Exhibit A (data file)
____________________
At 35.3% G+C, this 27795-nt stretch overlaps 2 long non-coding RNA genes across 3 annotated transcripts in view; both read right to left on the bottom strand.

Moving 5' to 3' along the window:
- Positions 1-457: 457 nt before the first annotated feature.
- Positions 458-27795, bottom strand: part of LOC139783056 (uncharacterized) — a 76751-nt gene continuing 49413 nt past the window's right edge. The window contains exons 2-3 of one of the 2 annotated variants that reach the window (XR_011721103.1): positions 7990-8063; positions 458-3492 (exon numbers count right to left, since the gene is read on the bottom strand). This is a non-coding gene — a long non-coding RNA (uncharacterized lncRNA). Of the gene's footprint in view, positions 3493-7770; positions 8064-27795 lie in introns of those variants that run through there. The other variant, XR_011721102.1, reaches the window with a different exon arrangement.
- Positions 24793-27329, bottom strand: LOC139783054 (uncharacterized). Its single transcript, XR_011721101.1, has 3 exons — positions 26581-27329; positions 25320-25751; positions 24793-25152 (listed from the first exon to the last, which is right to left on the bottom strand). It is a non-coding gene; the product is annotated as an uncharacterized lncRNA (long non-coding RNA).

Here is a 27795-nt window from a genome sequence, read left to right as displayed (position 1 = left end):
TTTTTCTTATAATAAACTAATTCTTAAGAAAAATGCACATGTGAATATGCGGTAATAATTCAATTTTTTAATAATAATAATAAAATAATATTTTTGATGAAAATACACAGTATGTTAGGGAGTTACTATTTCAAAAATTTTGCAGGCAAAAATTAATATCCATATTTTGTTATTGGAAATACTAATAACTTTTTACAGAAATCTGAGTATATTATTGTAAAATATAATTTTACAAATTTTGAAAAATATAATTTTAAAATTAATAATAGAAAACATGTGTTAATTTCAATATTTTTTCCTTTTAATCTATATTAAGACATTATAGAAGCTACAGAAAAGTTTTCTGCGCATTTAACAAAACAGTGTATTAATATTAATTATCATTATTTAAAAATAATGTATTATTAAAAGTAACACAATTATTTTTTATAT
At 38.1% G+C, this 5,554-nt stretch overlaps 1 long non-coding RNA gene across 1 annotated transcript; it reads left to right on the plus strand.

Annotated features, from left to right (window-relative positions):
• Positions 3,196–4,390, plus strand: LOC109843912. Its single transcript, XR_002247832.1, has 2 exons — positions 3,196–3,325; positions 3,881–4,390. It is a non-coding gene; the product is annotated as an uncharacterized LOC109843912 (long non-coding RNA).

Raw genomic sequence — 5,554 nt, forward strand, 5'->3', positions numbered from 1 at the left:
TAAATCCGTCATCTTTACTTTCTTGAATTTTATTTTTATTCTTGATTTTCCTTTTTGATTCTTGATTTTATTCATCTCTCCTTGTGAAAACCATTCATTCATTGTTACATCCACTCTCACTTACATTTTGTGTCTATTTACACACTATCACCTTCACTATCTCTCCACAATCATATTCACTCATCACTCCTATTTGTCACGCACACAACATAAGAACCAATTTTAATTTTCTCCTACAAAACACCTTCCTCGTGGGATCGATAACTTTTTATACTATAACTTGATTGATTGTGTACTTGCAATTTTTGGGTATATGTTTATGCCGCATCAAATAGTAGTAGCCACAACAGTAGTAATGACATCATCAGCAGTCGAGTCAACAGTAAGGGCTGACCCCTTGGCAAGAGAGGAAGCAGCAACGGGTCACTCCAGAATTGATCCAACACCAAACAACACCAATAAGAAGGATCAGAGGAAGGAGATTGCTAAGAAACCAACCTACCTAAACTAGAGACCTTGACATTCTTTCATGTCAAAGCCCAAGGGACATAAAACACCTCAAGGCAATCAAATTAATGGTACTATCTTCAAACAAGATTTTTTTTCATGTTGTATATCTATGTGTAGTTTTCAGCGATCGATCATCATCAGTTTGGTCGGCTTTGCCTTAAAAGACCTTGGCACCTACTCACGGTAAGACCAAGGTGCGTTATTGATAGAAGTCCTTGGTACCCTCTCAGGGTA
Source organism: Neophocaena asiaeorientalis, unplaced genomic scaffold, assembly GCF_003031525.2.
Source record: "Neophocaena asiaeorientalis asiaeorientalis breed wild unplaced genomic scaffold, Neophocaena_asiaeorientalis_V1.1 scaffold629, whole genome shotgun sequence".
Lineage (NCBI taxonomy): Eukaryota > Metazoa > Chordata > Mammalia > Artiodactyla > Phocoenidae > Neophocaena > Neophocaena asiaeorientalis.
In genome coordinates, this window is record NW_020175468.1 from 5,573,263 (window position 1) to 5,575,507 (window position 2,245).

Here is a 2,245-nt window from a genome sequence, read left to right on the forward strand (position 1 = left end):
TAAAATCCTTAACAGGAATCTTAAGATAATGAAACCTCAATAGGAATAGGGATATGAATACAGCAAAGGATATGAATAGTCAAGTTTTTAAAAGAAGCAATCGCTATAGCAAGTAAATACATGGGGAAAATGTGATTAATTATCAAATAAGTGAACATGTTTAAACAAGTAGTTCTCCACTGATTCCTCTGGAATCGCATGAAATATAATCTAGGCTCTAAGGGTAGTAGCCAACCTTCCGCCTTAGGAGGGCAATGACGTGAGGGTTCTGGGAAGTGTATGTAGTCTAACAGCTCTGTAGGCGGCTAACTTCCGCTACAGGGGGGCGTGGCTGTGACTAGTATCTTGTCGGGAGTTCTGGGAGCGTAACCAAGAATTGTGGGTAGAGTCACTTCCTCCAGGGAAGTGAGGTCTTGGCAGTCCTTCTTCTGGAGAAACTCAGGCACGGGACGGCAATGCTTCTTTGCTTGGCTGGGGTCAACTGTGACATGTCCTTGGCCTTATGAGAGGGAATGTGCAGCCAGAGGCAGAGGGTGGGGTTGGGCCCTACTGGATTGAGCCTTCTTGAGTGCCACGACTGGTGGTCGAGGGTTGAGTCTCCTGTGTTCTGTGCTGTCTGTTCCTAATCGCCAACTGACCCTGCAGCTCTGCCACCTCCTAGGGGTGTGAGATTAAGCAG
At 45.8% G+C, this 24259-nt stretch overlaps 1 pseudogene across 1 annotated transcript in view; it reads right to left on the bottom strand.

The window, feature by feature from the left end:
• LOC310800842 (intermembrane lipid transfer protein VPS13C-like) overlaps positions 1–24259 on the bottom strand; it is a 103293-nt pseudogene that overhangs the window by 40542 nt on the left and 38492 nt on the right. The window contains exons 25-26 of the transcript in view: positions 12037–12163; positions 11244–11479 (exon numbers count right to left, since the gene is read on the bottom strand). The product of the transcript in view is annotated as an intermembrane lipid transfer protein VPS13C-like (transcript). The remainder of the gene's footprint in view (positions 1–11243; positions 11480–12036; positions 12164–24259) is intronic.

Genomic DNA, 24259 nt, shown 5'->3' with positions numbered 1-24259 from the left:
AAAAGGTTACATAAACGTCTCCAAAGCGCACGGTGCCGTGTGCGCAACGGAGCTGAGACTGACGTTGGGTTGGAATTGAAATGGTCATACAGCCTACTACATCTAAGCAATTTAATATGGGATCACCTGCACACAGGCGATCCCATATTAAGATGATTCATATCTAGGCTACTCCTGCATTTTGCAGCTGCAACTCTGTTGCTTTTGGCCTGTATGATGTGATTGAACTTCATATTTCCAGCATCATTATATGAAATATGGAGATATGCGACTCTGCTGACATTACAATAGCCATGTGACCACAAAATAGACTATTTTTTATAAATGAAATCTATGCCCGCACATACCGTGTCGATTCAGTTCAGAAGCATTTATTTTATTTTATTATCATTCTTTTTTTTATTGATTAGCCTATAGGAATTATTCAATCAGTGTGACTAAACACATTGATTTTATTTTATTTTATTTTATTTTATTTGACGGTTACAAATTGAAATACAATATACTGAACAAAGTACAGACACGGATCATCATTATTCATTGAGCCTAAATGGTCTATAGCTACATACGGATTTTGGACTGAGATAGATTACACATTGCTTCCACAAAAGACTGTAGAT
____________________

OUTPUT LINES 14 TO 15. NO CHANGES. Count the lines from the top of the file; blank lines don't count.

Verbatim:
Source record: "Neophocaena asiaeorientalis asiaeorientalis breed wild unplaced genomic scaffold, Neophocaena_asiaeorientalis_V1.1 scaffold629, whole genome shotgun sequence".
Lineage (NCBI taxonomy): Eukaryota > Metazoa > Chordata > Mammalia > Artiodactyla > Phocoenidae > Neophocaena > Neophocaena asiaeorientalis.